“Thousands of crores of money gets distributed as Zakat annually in India. Inspite of this huge amount, you do not see a tangible impact on the upliftment of the community. The idea of the survey was to identify the pain areas which hinder the effective utilisation of Zakat and how it can be leveraged in a better and more organised way to improve the socio economic situation of India’s Muslims,” Aamir Edresy, founder president of the Association of Muslim Professionals, said.



IS Can't Strike India Directly Despite Threats, May Go For Inspired Attacks

May 2, 2019

A recent statement from an Islamic State (IS)-aligned group threatening attacks in India and Bangladesh and naming its new 'emir' (chief) in 'Bengal' does not point to the IS' official presence in India or its ability to directly strike targets in these countries, but authorities must remain vigilant as more 'IS-inspired' attacks are expected.

The renewed focus on the IS threat in the Indian sub-continent comes after over 250 people were killed last month in Sri Lanka in the Easter Sunday suicide attacks, for which IS has claimed responsibility. Terrorist activity watchdog SITE Intelligence Group has also said that for the first time in over two years, the group has claimed credit for an attack in Bangladesh, where three people, including two policemen, were injured on Monday by a crude bomb in Dhaka's Gulistan area. A day after this attack, an IS-aligned group reportedly named Abu Muhammed al-Bengali as its new emir in 'Bengal' and threatened to carry out attacks in India and Bangladesh.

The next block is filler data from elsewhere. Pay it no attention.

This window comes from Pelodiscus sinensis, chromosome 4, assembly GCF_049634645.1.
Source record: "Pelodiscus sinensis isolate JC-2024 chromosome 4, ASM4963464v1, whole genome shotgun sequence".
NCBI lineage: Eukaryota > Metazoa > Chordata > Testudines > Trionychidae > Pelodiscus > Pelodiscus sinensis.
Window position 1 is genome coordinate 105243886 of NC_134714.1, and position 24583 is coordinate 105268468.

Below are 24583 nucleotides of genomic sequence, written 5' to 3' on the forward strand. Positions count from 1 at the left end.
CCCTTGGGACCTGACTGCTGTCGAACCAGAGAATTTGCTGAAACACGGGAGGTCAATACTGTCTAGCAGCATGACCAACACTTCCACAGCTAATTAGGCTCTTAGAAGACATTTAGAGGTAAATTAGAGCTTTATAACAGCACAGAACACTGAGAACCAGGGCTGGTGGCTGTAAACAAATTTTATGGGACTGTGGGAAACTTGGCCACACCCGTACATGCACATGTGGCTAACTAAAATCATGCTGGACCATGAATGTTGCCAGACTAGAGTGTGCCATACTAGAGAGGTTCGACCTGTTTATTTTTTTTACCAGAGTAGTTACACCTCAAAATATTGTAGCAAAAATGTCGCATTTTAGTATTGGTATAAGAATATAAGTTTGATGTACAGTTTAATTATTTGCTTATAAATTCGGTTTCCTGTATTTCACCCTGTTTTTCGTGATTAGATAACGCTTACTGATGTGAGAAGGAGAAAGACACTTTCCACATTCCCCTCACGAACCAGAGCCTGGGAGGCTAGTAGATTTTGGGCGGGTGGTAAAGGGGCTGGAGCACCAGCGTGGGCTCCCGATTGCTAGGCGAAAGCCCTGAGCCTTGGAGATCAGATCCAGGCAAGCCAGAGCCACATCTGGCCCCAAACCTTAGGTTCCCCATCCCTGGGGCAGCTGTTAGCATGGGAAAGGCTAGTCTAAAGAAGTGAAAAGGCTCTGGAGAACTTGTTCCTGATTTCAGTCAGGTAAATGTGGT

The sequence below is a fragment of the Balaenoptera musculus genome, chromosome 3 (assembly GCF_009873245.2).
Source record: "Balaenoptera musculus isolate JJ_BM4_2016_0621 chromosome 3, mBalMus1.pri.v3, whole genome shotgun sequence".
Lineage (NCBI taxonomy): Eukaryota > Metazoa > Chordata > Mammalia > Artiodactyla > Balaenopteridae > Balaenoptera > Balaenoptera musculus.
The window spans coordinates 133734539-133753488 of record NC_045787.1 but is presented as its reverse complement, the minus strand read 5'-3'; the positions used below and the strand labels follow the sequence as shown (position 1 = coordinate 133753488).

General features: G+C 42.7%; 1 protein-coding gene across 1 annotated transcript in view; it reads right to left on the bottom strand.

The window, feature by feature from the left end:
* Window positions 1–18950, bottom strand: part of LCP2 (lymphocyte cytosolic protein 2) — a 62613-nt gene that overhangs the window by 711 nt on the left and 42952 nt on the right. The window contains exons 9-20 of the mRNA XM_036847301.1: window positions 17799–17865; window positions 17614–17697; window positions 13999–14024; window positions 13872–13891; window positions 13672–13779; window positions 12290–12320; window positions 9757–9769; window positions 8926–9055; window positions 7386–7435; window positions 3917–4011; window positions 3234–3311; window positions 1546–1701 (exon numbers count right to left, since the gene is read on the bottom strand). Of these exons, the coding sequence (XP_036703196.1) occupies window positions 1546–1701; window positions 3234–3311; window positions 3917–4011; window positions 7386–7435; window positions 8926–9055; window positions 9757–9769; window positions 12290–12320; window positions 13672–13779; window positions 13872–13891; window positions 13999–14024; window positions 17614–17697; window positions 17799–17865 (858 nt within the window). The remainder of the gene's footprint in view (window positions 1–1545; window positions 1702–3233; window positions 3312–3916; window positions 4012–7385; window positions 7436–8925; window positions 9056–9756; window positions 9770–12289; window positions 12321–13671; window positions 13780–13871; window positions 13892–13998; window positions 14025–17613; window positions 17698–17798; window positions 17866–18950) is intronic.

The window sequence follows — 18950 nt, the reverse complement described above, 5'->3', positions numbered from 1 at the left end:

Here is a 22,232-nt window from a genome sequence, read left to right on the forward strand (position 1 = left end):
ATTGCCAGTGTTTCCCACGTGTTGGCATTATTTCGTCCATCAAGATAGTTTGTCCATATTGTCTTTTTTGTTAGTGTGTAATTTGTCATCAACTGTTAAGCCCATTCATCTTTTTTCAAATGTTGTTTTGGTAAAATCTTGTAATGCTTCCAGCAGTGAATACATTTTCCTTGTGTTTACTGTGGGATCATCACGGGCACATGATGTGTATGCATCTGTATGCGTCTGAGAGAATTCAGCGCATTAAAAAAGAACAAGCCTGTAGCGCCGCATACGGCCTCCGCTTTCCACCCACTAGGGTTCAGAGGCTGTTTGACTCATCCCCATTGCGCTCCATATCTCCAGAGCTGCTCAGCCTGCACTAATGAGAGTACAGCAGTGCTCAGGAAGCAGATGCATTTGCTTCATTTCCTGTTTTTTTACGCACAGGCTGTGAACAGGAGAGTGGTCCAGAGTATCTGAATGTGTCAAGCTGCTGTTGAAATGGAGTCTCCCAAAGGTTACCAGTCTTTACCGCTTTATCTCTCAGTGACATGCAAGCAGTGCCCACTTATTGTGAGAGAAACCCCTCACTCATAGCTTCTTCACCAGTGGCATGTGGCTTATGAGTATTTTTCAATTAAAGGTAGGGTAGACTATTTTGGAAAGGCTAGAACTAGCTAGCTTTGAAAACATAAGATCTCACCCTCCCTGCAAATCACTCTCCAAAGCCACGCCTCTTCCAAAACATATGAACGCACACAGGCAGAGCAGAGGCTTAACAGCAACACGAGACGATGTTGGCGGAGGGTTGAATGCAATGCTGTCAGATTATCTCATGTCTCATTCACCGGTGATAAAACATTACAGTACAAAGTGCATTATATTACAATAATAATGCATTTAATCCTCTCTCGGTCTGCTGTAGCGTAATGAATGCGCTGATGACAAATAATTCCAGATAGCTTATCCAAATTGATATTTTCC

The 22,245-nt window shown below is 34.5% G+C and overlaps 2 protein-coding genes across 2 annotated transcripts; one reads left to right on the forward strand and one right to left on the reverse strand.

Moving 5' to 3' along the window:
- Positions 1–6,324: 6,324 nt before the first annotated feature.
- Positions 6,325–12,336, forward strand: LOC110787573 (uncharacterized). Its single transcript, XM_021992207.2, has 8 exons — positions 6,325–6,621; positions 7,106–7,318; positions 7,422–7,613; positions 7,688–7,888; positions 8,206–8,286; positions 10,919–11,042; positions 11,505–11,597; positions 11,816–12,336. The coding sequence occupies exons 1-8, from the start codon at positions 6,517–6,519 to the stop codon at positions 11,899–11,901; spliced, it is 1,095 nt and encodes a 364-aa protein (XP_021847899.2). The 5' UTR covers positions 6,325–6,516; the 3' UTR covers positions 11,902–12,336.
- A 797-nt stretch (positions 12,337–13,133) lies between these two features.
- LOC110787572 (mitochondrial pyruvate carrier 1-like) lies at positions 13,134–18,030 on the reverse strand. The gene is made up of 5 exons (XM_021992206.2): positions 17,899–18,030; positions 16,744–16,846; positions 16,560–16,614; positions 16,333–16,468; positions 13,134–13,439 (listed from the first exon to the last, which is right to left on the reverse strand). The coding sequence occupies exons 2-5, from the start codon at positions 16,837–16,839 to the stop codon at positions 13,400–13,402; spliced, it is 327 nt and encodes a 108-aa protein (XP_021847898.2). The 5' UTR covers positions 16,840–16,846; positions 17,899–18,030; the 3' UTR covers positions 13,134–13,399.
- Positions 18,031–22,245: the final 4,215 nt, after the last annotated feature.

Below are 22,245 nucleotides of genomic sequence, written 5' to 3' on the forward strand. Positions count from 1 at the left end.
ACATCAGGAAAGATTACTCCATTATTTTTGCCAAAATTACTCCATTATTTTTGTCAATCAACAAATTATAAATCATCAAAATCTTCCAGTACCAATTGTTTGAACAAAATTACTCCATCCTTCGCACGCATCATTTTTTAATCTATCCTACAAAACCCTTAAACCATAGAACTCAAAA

Edmund Fitton-Brown, coordinator of the ISIL (Daesh)/Al-Qaida/Taliban Monitoring Team at the United Nations, had recently warned about the dangers of IS-inspired attacks, despite the group losing its last piece of territory in Syria and Iraq. In an interview published in the Combating Terrorism Center at West Point's (The United States Military Academy's) April 2019 Sentinel publication, Fitton-Brown had said while IS was "not capable of directing complex international attacks" at the moment, attacks inspired by the group would still take place. "This is where the message is being put out online; the propaganda is saying, 'Go ahead and do these various things.' It's angry, radicalised individuals responding to something they're seeing online," he had said.